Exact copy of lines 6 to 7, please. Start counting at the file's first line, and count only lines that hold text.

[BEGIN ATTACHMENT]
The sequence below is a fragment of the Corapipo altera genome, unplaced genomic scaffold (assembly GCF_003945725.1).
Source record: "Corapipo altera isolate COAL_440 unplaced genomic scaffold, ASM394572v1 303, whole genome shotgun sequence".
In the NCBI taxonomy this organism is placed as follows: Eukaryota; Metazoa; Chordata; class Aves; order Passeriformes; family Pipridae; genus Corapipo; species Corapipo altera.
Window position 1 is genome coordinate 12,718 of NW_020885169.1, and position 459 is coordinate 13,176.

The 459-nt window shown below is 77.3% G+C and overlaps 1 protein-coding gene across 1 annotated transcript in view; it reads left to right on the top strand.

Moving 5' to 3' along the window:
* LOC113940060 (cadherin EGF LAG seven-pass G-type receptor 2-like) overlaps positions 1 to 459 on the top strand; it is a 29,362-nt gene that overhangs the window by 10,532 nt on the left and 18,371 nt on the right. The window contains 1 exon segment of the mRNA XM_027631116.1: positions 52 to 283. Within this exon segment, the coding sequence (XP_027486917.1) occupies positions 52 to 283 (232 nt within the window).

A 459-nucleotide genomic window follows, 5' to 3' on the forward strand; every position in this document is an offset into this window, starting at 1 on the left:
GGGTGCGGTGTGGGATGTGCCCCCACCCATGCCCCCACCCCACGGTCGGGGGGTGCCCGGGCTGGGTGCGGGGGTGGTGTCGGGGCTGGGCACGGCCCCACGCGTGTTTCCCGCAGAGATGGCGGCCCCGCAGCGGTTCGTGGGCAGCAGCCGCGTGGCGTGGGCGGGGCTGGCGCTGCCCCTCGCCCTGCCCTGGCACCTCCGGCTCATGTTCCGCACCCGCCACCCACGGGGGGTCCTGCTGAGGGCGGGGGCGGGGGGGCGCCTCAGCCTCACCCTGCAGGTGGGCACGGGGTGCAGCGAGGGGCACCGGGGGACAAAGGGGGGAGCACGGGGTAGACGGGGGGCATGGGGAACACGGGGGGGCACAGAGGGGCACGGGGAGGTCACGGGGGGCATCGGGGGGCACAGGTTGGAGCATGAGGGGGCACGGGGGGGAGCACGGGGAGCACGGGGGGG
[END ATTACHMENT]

Moving 5' to 3' along the window:
* LOC113940060 (cadherin EGF LAG seven-pass G-type receptor 2-like) overlaps positions 1 to 459 on the top strand; it is a 29,362-nt gene that overhangs the window by 10,532 nt on the left and 18,371 nt on the right. The window contains 1 exon segment of the mRNA XM_027631116.1: positions 52 to 283. Within this exon segment, the coding sequence (XP_027486917.1) occupies positions 52 to 283 (232 nt within the window).